Oxidation with peracetic acid of tetrahydrodesoxycohumulone to

(±)-tetrahvdrocohumulone (THCO)

[0032] To the above solution was added 23.75 g of 40% peracetic acid (0.125 moles) slowly in a three-neck round bottom flask which was equipped with a thermometer, a condenser, and additional funnel. After addition, the reaction was heated to 50-60°C for 1 hour and allowed to cool to room temperature. About 100 mL tap water was added and stirred for 1 hour. The ethanol was recovered under vacuum and 200 mL hexane was added to solubilize the THCO in aqueous solution. After a phase separation, the hexane solution was washed with tap water twice to afford 35 g of THCO.

Resolution of (±)-tetrahvdrocohumulone (THCO)

[0033] To a solution of 1 1 g of (±)-tetrahydrocohumulone (THCO) (0.031 moles), 20 mL toluene and 300 mL cyclohexane was added 5.5 g of (1 S,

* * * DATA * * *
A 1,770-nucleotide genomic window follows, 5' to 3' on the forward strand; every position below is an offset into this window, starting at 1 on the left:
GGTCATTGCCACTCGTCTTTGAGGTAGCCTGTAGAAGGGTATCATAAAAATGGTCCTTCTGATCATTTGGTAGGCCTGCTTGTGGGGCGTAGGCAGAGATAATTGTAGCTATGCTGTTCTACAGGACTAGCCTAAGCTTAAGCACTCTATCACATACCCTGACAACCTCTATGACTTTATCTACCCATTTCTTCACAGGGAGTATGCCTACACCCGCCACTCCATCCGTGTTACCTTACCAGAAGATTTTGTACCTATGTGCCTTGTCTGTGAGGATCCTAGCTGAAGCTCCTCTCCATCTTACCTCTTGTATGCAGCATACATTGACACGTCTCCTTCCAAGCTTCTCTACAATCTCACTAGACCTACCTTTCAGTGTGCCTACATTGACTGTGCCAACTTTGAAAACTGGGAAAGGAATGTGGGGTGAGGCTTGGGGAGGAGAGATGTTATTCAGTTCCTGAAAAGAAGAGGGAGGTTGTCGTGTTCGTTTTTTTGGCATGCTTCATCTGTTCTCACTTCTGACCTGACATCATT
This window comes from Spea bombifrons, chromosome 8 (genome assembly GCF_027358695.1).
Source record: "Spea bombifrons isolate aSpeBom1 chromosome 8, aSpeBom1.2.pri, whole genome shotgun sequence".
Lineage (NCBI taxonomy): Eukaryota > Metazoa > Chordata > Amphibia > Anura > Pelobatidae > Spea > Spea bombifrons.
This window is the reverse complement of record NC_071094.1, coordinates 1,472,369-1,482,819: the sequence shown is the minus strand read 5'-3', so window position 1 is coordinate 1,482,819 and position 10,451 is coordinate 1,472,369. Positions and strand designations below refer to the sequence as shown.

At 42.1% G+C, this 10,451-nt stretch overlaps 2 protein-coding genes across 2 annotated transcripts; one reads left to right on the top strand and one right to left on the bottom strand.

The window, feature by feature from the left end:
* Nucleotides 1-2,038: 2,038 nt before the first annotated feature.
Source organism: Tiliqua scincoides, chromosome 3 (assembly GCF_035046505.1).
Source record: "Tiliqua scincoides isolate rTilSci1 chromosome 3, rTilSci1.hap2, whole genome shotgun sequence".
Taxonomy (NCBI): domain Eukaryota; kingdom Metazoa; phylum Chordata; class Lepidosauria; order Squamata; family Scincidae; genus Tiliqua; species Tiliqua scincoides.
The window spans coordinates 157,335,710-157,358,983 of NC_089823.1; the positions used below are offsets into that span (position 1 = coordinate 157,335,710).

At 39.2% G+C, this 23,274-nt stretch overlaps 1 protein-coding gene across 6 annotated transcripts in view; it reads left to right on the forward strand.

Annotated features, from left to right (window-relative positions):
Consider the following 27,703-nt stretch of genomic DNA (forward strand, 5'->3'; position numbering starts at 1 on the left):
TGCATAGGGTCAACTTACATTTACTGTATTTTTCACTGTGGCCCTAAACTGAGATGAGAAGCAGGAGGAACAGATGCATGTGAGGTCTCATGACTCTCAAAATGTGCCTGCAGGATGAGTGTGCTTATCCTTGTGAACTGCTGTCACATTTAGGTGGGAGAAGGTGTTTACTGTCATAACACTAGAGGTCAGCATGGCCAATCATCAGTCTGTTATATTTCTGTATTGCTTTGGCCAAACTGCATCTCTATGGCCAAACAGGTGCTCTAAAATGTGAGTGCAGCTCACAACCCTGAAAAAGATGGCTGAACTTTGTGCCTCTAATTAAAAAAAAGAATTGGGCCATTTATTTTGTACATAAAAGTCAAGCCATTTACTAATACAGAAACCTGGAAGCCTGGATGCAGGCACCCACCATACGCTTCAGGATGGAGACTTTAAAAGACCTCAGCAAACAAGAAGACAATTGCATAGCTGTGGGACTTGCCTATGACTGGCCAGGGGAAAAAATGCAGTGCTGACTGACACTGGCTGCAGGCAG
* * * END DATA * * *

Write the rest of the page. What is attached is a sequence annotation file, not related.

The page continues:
2R)-(-)-c/'s-1 -amino-2-indanol (Al) (0.037 moles) in 50 mL cyclohexane. The solution was boiled for 15 min. and allowed to cool at room temperature. A yellow solid was crystallized and filtered from the solution. The yellow solid was mixed with 100 mL hexane and 100 mL of 2N HCI. The hexane phase was washed three times with water. After drying with anhydrous magnesium sulfate, the solvent was removed under vacuum to yield 4.65 g of (+)-THCO and confirmed by a chiral HPLC (β-Cyclobond column) with 90% enantiomeric excess (e.e.). The filtrate was acidified with 100 mL of 2N HCI and washed with water three times. After drying with anhydrous magnesium sulfate, the solvent was removed by vacuum to afford 5.3 g of 86% e.e. (-)-THCO and confirmed by β-Cyclobond HPLC.

Isomerization of (+), (-), and (±)-tetrahvdrocohumulone (THCO) to c/s/frans-tetra hvdroisocohumulone